Unlike many, I love Xenoblade Chronicles X’s music. While not as good as the original Xenoblade Chronicles, I found Sawano’s score just as good if not better than his work in anime. Now that most of the team from the original returned here and has had more of a Yasunori Mitsuda touch, I can safely say this is one of the best soundtracks in JRPGs in a long time. It maybe even Mitsuda’s best work after Chrono Trigger (Yes this includes Chrono Cross). The town themes are lovely and catchy and battle themes get your adrenalin going. It blows me away just how amazing and varied the battle and boss themes are here. There’s a lot to love and I can’t wait for the full soundtrack to be released later on.
While there is an option for Japanese or English voice acting here, I ended up loving the English voice overs almost across the board. The accents might be a little too thick for some people but they add a charm I’ve come to expect from Xenoblade Chronicles. Some of the blade voices aren’t as good though. The trailers do not do justice to the fantastic voice acting I’ve experienced here. I implore you to give the English voice acting a shot in game before just blindly going with the Japanese voice acting.
Outside of the technical issues, there are two aspects that made me feel like this game needed a bit more work put into it. For one, treasures and loot from enemies can sometimes fall into locations you can’t access. I don’t mean fall off a branch or something but in some town locations, a single loot item can fall into a portion of the shop or room you can’t access. This is annoying. The other problem is navigation. The map and in game compass need some fixing because sometimes there’s overlap between multiple quests hiding some quests. The large map is almost useless as it just adds an overlay that you can’t control. You will be forced to look at the fast travel map more often than not for quests. I really hope the navigation and map are improved.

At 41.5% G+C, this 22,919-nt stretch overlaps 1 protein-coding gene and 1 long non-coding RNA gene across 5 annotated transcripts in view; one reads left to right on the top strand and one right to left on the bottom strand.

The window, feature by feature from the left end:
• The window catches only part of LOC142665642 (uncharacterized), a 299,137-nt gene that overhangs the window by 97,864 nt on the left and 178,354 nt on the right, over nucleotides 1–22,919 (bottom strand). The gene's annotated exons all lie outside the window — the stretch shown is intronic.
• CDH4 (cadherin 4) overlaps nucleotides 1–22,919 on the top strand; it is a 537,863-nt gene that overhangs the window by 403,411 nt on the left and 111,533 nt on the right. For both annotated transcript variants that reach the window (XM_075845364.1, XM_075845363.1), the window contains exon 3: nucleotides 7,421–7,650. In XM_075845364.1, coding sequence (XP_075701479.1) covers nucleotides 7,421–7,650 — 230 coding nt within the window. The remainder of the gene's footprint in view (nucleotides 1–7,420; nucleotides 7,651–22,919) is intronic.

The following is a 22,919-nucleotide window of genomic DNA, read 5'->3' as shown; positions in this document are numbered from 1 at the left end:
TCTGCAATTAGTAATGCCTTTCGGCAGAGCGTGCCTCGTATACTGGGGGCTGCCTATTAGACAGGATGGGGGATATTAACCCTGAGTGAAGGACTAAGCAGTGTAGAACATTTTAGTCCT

It has been amazing seeing a new Xenoblade game return to a story focus after X. I’m more than up for alternate games like this. This could become like Forza where you have Motorsport and Horizon alternating with some fans playing either type while others enjoy both. The world here can get magical in a lot of places and any fan of JRPGs needs to buy this. While many people bought a Switch for Mario or Zelda, Xenoblade Chronicles 2 is Monolith Soft’s magnum opus on the Switch. They proved us all wrong by releasing this in 2017.
Massive world to explore
Excellent cast and story
Maybe Mitsuda’s best soundtrack
Great voice acting
Combat is improved and a lot of fun
Visual issues, more so in handheld
Navigation gets annoying sometimes